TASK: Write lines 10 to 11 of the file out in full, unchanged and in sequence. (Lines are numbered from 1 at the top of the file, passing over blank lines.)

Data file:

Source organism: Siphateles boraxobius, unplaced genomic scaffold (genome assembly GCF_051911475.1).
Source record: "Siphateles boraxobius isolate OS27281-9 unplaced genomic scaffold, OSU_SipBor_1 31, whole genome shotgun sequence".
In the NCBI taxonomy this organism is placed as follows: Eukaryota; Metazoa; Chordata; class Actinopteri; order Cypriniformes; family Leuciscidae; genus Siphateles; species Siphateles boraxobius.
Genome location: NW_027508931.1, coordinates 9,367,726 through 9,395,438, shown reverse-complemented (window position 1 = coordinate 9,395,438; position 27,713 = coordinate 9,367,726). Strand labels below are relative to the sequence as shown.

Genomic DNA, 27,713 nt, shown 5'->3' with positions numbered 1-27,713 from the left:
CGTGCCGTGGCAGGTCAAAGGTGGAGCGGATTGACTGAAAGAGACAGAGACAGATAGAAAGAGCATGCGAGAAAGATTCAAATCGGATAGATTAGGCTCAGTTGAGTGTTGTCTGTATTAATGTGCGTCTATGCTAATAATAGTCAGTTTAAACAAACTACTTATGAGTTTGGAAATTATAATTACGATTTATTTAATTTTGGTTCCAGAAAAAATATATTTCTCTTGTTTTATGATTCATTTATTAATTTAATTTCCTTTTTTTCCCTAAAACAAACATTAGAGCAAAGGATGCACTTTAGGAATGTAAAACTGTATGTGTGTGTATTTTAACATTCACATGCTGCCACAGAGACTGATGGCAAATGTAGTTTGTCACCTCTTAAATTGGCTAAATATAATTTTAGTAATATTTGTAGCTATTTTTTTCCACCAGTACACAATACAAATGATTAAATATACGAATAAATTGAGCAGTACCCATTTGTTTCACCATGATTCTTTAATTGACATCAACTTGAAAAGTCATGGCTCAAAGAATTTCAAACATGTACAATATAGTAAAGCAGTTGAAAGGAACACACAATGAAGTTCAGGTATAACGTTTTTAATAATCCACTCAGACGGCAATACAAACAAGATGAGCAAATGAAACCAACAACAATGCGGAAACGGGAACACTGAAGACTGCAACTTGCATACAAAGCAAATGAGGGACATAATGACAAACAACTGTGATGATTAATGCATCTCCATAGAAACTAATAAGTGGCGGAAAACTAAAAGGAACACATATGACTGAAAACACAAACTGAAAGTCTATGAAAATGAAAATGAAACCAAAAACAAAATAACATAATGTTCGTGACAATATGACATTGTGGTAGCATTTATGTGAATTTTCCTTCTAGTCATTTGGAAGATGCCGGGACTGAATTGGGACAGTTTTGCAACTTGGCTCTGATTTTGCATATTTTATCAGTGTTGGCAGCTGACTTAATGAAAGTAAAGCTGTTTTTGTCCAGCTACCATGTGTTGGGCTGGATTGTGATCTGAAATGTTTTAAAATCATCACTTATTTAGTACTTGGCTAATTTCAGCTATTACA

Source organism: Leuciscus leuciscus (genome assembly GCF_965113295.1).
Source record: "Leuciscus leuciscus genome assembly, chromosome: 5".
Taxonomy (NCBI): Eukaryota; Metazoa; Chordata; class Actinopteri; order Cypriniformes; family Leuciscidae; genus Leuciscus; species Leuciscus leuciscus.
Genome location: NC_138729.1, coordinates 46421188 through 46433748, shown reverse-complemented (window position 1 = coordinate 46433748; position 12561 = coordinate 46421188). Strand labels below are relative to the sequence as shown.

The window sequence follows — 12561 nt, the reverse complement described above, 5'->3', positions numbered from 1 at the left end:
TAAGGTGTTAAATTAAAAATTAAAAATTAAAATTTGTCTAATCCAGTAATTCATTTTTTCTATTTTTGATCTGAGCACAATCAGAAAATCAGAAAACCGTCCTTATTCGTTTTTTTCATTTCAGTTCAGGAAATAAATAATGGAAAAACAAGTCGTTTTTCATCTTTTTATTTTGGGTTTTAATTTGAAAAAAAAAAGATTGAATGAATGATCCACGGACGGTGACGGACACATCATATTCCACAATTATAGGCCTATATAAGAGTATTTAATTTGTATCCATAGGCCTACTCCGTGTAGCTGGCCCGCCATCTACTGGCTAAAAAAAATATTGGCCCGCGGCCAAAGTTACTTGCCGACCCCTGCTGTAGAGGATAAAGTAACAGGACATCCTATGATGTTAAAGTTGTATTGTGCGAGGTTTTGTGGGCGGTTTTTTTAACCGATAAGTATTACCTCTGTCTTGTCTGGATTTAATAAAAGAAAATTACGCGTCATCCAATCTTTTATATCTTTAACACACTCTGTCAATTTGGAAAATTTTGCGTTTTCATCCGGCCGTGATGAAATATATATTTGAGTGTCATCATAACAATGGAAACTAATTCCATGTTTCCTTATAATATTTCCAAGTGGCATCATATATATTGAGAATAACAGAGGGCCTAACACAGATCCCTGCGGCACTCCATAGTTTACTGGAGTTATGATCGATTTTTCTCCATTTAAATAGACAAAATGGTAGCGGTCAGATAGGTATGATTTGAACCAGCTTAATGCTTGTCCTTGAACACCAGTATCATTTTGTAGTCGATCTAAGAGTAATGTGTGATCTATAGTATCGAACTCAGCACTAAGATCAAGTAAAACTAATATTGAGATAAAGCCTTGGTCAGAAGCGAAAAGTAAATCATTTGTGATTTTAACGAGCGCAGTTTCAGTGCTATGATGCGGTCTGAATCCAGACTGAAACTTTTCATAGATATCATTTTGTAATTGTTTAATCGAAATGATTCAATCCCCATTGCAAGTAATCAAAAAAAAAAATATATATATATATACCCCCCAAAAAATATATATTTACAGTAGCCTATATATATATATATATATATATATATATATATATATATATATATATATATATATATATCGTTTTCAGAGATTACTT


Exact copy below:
Genome location: NC_138729.1, coordinates 46421188 through 46433748, shown reverse-complemented (window position 1 = coordinate 46433748; position 12561 = coordinate 46421188). Strand labels below are relative to the sequence as shown.

The window sequence follows — 12561 nt, the reverse complement described above, 5'->3', positions numbered from 1 at the left end: